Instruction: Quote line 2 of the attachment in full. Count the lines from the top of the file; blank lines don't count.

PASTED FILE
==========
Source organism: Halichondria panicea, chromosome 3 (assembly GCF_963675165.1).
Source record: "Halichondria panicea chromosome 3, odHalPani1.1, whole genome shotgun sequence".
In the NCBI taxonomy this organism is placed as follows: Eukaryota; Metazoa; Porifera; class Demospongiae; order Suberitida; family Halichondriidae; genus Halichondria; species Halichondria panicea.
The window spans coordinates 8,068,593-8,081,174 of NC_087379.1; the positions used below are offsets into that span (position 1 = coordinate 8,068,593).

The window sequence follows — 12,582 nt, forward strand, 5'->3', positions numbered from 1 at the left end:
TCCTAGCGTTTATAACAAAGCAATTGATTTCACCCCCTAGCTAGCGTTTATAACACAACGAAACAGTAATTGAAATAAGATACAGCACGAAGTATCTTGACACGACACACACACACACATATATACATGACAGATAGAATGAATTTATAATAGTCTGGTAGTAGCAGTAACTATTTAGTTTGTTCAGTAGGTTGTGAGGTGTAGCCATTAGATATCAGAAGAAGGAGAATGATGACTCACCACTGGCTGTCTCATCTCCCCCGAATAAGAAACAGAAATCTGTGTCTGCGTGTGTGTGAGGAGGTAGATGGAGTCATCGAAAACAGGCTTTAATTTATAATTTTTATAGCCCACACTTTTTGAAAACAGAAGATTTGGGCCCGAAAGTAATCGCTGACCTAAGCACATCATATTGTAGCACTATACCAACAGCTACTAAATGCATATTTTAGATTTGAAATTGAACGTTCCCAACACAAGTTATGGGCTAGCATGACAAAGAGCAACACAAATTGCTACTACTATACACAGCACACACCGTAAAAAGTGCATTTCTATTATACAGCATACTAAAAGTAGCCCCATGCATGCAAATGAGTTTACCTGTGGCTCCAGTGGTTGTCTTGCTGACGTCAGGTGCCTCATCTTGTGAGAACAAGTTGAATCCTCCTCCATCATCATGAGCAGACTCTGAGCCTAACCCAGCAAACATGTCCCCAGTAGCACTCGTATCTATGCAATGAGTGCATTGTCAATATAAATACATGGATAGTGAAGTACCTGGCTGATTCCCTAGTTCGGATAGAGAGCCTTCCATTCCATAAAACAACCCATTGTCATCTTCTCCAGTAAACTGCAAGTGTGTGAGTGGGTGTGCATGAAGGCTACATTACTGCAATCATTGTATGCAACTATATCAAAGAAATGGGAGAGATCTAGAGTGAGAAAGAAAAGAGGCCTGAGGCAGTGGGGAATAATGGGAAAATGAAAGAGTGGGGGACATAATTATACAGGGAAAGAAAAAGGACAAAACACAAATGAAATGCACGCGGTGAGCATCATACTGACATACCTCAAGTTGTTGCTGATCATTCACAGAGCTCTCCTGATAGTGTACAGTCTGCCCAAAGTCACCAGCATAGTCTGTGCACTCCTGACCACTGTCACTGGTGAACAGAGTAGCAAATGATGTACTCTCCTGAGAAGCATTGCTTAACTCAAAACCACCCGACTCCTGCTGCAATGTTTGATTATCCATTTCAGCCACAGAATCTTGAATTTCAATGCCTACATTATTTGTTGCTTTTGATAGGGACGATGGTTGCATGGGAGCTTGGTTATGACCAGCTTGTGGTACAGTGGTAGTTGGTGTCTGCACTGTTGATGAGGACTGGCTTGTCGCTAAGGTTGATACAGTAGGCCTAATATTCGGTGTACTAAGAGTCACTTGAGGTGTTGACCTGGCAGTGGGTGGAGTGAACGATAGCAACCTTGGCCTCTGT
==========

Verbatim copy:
Source record: "Halichondria panicea chromosome 3, odHalPani1.1, whole genome shotgun sequence".